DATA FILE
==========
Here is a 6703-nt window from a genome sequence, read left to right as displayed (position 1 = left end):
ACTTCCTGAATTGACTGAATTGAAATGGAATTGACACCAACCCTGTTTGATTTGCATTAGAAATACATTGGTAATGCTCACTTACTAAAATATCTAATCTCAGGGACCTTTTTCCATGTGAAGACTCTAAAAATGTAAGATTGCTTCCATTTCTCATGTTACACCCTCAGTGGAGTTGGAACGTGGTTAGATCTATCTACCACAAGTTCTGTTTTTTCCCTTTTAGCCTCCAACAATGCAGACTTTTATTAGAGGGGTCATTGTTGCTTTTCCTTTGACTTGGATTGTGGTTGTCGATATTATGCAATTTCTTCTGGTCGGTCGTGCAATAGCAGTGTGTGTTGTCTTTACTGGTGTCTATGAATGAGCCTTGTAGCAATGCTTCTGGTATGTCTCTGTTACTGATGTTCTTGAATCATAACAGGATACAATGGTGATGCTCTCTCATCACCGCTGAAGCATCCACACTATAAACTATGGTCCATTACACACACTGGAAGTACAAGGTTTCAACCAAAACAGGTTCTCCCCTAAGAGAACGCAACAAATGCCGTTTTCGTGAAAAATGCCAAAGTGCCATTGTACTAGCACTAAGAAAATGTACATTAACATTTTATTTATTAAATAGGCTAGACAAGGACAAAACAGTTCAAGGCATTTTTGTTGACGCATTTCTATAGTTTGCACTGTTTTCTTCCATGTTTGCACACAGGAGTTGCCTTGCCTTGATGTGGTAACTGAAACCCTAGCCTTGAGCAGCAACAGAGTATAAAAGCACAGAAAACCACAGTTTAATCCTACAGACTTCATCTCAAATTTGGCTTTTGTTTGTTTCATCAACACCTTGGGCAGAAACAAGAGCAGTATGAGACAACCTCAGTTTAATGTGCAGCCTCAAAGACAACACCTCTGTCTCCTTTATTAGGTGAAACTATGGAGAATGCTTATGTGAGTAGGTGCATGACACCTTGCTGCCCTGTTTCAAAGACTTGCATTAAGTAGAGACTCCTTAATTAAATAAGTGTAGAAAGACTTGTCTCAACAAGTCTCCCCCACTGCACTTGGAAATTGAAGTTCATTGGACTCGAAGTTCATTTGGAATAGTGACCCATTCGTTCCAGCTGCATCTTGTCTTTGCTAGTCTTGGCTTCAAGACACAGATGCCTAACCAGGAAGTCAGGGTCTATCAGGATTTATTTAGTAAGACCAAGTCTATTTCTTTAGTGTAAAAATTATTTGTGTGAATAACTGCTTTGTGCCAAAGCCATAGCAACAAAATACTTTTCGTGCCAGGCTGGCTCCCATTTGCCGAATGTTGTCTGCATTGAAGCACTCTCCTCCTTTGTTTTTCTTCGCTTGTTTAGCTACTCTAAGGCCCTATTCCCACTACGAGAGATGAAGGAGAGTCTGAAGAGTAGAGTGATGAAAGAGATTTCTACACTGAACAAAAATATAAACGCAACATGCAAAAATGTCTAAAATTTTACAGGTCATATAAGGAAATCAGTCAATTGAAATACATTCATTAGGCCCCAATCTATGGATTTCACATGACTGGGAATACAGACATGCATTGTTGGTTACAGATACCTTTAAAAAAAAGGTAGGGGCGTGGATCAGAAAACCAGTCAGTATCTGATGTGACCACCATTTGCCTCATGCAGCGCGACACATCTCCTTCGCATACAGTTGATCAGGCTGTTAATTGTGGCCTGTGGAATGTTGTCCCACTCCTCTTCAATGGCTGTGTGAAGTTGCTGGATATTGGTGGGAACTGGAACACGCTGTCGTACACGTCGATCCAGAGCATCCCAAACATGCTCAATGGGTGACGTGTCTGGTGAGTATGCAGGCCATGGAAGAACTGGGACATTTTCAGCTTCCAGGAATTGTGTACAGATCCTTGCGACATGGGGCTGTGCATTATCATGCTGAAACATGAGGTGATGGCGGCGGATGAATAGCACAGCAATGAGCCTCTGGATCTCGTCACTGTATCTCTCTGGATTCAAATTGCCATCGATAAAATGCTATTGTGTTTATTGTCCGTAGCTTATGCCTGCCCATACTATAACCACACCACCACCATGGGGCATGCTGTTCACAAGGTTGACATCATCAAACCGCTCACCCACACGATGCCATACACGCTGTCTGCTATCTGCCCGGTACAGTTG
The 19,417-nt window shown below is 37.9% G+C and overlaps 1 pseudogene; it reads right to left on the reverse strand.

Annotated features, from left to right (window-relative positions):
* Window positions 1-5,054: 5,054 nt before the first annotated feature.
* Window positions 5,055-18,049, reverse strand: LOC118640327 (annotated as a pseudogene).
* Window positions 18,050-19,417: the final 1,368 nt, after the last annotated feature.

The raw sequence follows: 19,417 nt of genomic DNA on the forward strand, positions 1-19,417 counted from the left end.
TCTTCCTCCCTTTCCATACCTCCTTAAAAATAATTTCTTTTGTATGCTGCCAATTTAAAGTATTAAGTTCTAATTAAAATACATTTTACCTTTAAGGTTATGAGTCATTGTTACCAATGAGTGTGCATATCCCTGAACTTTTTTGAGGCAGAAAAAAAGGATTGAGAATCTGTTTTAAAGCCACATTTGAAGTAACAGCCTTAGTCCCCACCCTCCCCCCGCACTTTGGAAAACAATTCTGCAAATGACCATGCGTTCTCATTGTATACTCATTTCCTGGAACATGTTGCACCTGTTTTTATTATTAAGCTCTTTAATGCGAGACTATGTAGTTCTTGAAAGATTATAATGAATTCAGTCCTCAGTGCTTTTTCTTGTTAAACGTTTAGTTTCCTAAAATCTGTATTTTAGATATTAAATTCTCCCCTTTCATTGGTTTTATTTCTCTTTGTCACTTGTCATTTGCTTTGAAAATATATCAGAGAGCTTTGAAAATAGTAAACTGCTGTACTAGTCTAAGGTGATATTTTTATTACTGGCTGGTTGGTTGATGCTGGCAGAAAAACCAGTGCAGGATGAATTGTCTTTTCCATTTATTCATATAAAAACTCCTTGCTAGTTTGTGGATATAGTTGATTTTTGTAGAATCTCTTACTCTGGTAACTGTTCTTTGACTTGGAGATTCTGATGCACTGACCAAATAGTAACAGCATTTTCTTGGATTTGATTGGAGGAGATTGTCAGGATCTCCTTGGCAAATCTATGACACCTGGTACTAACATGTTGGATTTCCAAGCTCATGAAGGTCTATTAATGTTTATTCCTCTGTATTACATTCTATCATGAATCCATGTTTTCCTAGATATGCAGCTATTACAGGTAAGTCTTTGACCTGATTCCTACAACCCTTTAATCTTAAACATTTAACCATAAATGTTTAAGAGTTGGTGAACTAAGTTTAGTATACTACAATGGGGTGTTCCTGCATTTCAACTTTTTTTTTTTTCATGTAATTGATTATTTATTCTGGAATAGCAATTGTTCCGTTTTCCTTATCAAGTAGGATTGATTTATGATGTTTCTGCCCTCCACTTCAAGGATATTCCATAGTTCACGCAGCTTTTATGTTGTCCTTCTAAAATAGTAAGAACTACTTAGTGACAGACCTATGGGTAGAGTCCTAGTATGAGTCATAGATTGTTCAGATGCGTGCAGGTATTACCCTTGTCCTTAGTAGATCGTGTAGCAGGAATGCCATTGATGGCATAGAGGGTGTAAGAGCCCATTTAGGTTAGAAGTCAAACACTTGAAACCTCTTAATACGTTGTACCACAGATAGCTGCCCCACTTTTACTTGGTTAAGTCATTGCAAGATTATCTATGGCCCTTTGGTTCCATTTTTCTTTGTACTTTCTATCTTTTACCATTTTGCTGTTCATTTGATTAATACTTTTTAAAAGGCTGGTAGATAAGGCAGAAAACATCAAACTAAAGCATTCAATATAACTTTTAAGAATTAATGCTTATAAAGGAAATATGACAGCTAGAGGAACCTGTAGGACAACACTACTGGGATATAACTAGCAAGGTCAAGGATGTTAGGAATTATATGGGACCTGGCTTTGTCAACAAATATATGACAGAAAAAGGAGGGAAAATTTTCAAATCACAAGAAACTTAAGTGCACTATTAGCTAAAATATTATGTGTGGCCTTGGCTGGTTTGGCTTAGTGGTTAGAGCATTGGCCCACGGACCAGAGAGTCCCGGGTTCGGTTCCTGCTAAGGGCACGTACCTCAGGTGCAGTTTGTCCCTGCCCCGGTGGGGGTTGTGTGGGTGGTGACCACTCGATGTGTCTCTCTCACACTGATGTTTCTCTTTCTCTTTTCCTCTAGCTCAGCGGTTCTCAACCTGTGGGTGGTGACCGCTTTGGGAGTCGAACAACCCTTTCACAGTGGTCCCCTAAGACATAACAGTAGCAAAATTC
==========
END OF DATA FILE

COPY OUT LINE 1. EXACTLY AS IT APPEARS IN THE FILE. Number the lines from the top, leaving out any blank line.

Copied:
Here is a 6703-nt window from a genome sequence, read left to right as displayed (position 1 = left end):